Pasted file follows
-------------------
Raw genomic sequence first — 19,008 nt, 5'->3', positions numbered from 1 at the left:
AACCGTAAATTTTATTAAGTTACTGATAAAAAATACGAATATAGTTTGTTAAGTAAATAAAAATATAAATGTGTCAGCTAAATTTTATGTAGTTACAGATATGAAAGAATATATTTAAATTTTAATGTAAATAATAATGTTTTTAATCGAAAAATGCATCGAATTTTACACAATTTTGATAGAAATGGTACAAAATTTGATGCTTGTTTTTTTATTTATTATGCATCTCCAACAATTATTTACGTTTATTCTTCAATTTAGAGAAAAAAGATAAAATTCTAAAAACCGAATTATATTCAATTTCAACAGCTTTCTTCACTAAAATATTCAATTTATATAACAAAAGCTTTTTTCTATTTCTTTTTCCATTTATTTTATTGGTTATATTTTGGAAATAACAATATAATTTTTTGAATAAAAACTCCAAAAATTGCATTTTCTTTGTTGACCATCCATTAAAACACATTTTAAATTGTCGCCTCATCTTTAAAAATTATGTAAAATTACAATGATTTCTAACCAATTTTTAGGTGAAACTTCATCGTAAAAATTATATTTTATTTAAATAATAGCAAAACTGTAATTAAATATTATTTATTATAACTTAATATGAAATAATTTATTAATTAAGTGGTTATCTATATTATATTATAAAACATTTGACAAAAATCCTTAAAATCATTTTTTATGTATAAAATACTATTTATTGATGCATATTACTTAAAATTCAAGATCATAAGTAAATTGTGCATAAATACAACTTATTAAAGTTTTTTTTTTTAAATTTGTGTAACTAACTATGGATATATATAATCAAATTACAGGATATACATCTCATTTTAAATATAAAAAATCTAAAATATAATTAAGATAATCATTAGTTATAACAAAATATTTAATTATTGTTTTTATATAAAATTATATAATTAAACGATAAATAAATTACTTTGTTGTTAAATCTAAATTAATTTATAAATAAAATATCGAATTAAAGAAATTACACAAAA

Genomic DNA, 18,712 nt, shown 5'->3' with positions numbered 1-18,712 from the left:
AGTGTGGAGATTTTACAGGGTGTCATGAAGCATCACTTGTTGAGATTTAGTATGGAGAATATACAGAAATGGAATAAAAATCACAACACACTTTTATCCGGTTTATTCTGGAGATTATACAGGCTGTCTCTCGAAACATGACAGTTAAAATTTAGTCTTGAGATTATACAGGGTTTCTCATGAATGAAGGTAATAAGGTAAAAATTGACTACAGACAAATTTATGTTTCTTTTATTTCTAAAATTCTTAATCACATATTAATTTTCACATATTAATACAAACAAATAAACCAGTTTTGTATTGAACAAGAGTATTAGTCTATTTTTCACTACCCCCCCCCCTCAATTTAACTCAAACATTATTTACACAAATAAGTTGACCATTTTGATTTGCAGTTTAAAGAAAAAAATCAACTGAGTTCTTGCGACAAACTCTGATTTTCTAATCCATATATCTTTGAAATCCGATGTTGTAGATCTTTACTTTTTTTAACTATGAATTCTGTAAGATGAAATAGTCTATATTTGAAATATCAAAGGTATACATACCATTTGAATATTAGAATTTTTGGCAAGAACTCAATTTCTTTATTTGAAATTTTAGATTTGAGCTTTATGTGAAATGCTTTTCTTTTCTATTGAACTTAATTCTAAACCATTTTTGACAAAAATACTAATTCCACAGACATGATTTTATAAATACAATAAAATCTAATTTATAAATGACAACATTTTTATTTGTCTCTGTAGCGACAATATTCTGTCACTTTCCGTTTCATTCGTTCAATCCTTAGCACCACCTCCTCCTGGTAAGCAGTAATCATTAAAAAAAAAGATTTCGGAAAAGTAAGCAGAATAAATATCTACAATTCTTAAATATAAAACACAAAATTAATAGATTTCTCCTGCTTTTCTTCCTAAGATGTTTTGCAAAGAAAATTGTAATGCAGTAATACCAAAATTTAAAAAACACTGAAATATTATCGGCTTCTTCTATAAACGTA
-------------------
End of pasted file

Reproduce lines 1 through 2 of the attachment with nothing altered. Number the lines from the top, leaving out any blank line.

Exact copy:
Raw genomic sequence first — 19,008 nt, 5'->3', positions numbered from 1 at the left:
AACCGTAAATTTTATTAAGTTACTGATAAAAAATACGAATATAGTTTGTTAAGTAAATAAAAATATAAATGTGTCAGCTAAATTTTATGTAGTTACAGATATGAAAGAATATATTTAAATTTTAATGTAAATAATAATGTTTTTAATCGAAAAATGCATCGAATTTTACACAATTTTGATAGAAATGGTACAAAATTTGATGCTTGTTTTTTTATTTATTATGCATCTCCAACAATTATTTACGTTTATTCTTCAATTTAGAGAAAAAAGATAAAATTCTAAAAACCGAATTATATTCAATTTCAACAGCTTTCTTCACTAAAATATTCAATTTATATAACAAAAGCTTTTTTCTATTTCTTTTTCCATTTATTTTATTGGTTATATTTTGGAAATAACAATATAATTTTTTGAATAAAAACTCCAAAAATTGCATTTTCTTTGTTGACCATCCATTAAAACACATTTTAAATTGTCGCCTCATCTTTAAAAATTATGTAAAATTACAATGATTTCTAACCAATTTTTAGGTGAAACTTCATCGTAAAAATTATATTTTATTTAAATAATAGCAAAACTGTAATTAAATATTATTTATTATAACTTAATATGAAATAATTTATTAATTAAGTGGTTATCTATATTATATTATAAAACATTTGACAAAAATCCTTAAAATCATTTTTTATGTATAAAATACTATTTATTGATGCATATTACTTAAAATTCAAGATCATAAGTAAATTGTGCATAAATACAACTTATTAAAGTTTTTTTTTTTAAATTTGTGTAACTAACTATGGATATATATAATCAAATTACAGGATATACATCTCATTTTAAATATAAAAAATCTAAAATATAATTAAGATAATCATTAGTTATAACAAAATATTTAATTATTGTTTTTATATAAAATTATATAATTAAACGATAAATAAATTACTTTGTTGTTAAATCTAAATTAATTTATAAATAAAATATCGAATTAAAGAAATTACACAAAA